A Medical Device Daily

Kaiser Permanente Southern California (Pasadena, California) reported that 38 nonprofit organizations in California will receive grants totaling more than $300,000 to help fund a wide range of services for people with HIV and AIDS, including youth education, prevention, screening and treatment programs, as well as housing assistance and food pantries.

By year-end, Kaiser Permanente's community benefit HIV/AIDS grant program will have exceeded $1 million in funding to 63 California agencies. The HIV-focused program began in 1989 and now totals more than $5 million. Kaiser Permanente's research into HIV and AIDS began in 1987.

"We provide quality care to 6,000 HIV-positive patients and collaborate with other organizations in services for non-members who are at risk of, or have acquired, the disease. The latter is where our education and community service grants play an important role," said William Towner, MD, the Kaiser Permanente Southern California regional HIV/AIDS physician coordinator and medical director of Kaiser Permanente Southern California's HIV/AIDS Research Trials Program.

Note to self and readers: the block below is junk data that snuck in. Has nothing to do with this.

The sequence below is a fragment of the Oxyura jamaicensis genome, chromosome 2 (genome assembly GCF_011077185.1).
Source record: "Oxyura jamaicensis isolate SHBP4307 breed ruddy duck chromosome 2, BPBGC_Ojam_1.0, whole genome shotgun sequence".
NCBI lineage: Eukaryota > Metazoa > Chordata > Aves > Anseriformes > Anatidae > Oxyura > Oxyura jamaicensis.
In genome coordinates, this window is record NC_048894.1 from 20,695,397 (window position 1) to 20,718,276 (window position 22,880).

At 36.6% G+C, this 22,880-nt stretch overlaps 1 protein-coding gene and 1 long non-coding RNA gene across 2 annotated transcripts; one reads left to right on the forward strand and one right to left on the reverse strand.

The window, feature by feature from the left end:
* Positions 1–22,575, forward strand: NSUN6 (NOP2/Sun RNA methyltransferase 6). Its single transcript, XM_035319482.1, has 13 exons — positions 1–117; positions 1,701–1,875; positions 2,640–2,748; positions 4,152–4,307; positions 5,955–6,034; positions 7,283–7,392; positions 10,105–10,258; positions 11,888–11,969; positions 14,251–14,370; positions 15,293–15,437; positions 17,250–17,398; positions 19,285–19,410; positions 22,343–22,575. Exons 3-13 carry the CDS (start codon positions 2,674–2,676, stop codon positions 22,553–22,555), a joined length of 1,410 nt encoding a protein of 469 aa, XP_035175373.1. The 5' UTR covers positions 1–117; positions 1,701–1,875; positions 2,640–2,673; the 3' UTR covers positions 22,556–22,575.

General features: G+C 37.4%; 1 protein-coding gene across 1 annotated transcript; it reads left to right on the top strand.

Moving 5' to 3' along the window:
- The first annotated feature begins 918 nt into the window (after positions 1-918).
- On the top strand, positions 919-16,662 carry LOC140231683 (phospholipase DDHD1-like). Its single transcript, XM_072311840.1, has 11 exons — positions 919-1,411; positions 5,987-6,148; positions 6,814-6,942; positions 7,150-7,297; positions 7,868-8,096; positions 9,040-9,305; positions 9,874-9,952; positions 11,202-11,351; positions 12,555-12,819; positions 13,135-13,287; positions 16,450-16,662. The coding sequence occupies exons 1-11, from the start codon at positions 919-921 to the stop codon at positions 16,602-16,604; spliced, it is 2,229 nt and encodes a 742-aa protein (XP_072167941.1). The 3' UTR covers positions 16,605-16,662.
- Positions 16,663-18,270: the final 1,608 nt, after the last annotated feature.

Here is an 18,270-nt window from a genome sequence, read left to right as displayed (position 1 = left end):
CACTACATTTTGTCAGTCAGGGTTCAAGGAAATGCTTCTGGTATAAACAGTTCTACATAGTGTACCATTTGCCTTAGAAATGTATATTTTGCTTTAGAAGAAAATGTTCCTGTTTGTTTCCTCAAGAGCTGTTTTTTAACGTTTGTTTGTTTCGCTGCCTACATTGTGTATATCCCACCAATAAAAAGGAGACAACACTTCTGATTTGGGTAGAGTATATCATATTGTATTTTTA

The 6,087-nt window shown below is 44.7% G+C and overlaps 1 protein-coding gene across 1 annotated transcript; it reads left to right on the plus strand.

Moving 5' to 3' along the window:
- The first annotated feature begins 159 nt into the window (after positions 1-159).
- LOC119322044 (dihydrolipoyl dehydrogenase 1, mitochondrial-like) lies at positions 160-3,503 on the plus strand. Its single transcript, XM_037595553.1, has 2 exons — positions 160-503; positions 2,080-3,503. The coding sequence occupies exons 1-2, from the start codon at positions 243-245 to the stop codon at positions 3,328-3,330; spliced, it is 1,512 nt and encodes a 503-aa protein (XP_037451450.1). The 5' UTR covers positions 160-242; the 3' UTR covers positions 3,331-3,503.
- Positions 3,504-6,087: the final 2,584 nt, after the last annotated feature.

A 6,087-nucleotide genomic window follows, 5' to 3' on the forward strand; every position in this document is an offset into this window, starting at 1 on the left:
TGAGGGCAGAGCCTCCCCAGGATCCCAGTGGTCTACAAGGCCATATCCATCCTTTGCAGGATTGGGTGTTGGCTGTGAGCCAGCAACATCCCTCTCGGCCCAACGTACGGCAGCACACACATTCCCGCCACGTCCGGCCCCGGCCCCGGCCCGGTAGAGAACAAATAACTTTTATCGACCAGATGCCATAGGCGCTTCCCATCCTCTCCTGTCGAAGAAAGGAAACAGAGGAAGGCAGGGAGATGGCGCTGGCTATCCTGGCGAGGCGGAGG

In 2007-2008, more than 220 HIV infected patients throughout the region were enrolled in clinical trials to receive investigational new drugs through the Kaiser Permanente Southern California HIV/AIDS Research Trials Program. With access to new and life-saving drugs, many patients have had the opportunity to regain control of their HIV disease and improve their health and quality of life.

"As a pioneer in the area of education, research and treatment for patients living with HIV, Kaiser Permanente continues to support programs within its medical centers and throughout the community that provide hope, comfort and vision for a brighter, and healthier, future," said Towner.

The 2008 grant recipients were selected by a committee of physicians, nurses, health educators and Kaiser Permanente staff members at each medical center who work with HIV and AIDS patients from the communities they themselves serve.